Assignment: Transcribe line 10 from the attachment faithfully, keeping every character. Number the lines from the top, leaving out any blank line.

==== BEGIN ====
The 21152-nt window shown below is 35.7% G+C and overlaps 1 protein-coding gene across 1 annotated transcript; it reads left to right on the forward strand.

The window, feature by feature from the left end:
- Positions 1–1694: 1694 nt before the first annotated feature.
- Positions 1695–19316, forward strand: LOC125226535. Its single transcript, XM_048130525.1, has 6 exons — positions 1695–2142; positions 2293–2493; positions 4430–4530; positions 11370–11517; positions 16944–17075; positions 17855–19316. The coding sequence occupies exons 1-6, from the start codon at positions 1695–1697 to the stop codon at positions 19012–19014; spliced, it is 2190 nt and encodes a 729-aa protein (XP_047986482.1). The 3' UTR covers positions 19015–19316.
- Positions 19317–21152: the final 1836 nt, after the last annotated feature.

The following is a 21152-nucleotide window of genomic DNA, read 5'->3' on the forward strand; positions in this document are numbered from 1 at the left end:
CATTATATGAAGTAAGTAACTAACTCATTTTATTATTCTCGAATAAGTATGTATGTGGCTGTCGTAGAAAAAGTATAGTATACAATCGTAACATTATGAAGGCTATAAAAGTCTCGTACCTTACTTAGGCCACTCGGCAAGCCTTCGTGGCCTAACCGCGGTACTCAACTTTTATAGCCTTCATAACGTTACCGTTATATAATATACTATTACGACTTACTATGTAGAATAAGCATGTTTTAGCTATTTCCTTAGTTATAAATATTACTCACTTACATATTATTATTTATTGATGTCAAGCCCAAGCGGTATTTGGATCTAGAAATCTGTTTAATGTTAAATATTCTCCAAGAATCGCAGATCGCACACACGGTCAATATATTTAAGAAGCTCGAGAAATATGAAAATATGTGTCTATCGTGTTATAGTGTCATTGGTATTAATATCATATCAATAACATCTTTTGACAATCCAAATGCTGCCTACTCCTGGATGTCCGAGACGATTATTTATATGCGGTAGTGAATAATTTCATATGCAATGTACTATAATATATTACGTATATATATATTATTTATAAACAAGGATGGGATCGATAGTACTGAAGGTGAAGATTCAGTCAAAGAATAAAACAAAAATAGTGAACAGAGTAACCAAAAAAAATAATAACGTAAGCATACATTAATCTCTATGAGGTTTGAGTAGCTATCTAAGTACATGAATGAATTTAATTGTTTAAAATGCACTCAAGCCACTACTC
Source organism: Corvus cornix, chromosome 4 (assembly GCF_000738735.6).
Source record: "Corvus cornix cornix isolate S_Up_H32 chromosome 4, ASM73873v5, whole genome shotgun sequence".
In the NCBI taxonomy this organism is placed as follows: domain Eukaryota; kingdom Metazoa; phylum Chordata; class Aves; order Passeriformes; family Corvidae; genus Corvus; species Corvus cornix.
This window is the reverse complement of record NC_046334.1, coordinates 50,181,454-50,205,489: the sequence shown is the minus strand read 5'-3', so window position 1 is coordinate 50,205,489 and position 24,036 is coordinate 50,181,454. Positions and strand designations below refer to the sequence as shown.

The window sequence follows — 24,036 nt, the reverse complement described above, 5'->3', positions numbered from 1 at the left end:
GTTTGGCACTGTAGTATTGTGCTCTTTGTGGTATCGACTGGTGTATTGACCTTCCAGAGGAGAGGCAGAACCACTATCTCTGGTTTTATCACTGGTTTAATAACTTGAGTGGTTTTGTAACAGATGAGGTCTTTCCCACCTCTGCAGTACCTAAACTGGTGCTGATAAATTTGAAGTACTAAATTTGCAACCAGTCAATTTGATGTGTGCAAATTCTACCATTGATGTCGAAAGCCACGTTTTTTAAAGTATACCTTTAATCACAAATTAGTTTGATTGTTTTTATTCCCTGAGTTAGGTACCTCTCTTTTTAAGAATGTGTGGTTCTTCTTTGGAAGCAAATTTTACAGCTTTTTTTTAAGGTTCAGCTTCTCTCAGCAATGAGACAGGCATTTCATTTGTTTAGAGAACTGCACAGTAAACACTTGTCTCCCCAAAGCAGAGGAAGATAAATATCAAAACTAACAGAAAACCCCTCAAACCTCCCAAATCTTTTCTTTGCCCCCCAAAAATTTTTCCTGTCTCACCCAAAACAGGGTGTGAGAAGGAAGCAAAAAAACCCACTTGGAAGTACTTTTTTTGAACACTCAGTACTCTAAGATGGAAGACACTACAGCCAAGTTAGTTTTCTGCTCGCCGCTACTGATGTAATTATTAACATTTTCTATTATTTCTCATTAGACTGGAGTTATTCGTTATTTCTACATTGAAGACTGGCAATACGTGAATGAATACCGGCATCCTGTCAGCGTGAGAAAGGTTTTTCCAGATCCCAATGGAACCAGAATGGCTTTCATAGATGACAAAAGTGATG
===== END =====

In the NCBI taxonomy this organism is placed as follows: domain Eukaryota; kingdom Metazoa; phylum Chordata; class Aves; order Passeriformes; family Corvidae; genus Corvus; species Corvus cornix.